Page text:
According to Kraken Security, fingerprint hacking is both economical and straightforward.

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You’ll just need $5 worth of supplies.

Fingerprint authentication is one of the most secure techniques of data protection… right? You’d think so; after all, that’s what businesses and security experts have been telling us for years. Fingerprint spoofing, however, turns out to be a lot easier than heist movies would have you believe. All you need is a little wood glue, a laser printer, and an acetate sheet, according to Kraken Security Labs.

The cryptocurrency trading company published a report describing how the “hack” can be done over on its official blog a few days ago. The items you’d need to pull it off are affordable, and the steps are simple enough that virtually anyone could pull them off, provided they have the motivation to do so, which is a pretty frightening thought.

So, how does it work? First things first, a potential hacker needs your fingerprint — or, to be more accurate, a photo of your fingerprint. They don’t actually need physical access to anything you’ve touched, only a picture of, say, a smudge mark on a laptop screen or a reflective desktop keyboard. Kraken also gives examples like tables at a local library or gym equipment.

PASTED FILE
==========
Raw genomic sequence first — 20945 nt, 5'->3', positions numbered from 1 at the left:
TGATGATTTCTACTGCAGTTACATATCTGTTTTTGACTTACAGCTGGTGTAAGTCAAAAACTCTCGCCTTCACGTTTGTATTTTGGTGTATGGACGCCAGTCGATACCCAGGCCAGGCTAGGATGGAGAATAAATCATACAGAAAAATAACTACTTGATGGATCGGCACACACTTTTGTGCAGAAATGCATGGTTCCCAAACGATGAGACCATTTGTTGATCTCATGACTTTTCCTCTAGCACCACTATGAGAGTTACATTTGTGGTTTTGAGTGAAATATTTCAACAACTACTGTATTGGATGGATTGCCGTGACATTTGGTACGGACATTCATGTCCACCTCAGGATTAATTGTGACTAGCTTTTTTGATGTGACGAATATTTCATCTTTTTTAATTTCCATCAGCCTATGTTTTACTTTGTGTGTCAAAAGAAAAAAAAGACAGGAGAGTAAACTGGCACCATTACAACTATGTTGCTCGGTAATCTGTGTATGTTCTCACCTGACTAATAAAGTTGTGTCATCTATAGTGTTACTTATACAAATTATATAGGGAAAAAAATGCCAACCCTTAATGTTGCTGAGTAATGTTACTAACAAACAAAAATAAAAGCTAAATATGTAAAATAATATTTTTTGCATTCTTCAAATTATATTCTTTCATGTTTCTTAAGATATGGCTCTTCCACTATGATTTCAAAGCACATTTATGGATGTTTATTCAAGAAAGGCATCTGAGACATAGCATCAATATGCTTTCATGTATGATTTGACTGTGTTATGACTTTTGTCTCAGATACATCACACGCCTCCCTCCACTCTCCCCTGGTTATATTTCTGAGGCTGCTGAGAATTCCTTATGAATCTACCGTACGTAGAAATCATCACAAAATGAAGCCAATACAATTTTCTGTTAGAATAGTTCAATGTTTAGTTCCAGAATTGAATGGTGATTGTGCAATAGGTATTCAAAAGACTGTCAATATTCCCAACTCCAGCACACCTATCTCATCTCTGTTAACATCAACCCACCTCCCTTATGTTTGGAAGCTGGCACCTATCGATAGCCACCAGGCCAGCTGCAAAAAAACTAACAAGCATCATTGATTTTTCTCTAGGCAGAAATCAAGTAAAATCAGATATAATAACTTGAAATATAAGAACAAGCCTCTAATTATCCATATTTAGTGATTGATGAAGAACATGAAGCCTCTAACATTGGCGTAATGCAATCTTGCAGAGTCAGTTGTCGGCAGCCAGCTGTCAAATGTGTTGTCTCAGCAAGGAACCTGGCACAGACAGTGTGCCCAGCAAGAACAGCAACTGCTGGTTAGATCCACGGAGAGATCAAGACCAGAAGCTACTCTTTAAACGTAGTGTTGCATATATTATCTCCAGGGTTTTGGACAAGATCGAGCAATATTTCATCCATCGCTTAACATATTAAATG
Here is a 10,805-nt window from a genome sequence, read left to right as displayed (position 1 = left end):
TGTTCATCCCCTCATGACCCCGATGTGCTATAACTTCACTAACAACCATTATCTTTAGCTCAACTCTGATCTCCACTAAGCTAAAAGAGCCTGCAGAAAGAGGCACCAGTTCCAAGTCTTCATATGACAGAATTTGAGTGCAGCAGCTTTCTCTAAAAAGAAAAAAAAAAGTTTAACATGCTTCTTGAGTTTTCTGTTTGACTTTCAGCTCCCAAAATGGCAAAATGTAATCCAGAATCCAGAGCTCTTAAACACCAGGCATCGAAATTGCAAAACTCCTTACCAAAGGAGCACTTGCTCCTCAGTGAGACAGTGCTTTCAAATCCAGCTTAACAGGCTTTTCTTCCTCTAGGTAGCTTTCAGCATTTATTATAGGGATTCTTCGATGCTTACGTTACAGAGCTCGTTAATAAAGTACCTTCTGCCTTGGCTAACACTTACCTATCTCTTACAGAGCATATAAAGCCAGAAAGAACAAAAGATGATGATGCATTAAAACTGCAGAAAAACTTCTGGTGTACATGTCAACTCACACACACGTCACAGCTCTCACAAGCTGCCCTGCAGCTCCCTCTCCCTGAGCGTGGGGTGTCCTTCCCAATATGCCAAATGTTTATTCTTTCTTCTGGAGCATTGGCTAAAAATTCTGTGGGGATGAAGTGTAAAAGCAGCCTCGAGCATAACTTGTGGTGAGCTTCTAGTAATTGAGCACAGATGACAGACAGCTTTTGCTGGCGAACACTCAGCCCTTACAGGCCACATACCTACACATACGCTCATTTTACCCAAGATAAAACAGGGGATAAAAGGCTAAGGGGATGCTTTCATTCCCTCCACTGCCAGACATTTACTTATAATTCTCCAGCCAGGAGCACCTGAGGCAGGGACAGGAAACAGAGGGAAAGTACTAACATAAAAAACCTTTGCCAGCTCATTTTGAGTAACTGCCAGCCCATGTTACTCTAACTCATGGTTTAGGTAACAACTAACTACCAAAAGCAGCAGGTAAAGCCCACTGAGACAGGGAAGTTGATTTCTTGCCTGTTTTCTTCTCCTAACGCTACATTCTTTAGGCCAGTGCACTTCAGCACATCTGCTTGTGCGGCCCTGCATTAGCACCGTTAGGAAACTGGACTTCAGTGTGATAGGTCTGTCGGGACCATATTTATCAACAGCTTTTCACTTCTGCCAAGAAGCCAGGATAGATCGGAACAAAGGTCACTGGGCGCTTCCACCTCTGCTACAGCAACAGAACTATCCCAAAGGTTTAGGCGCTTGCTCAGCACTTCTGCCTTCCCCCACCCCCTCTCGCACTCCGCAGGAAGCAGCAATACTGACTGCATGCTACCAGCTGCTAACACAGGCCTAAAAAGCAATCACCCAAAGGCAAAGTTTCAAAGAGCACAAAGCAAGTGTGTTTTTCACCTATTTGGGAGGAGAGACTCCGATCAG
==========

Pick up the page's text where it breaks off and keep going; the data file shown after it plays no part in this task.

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In either case, once a reasonably-clear photo has been acquired, you’d need to create a negative in Photoshop — Kraken says its team was able to create a “decent” one in about an hour.

Next, Kraken printed the negative image onto an “acetate sheet” using a standard laser printer. The toner, according to the company, mimics the 3D structure of a real fingerprint. The next and final step is to grab some wood glue from your local hardware store, squirt some over the top of the faked fingerprint, and let it dry. You can peel it off later, and there you have it: a (hopefully not) working fingerprint copy.

Obviously, we would not urge anyone to try this, but Kraken claims that it was able to carry out this “well-known attack” on the “majority” of devices available to its team members. The repercussions for a victim may be disastrous if this was a real attack rather than a controlled experiment, according to the company.

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However, it is not all doom and gloom. Fingerprint authentication should be simply one component of a comprehensive data and account security strategy. You should also have a strong password and (non-SMS) two-factor authentication, the latter of which will prevent fingerprint attacks in the first place.

Well, most of the time. Unfortunately, some apps allow users to bypass 2FA with a fingerprint sign-in, so in those cases, it would actually be more secure to shut off the latter entirely and rely only on 2FA and a strong password.

Masthead credit: George Prentzas

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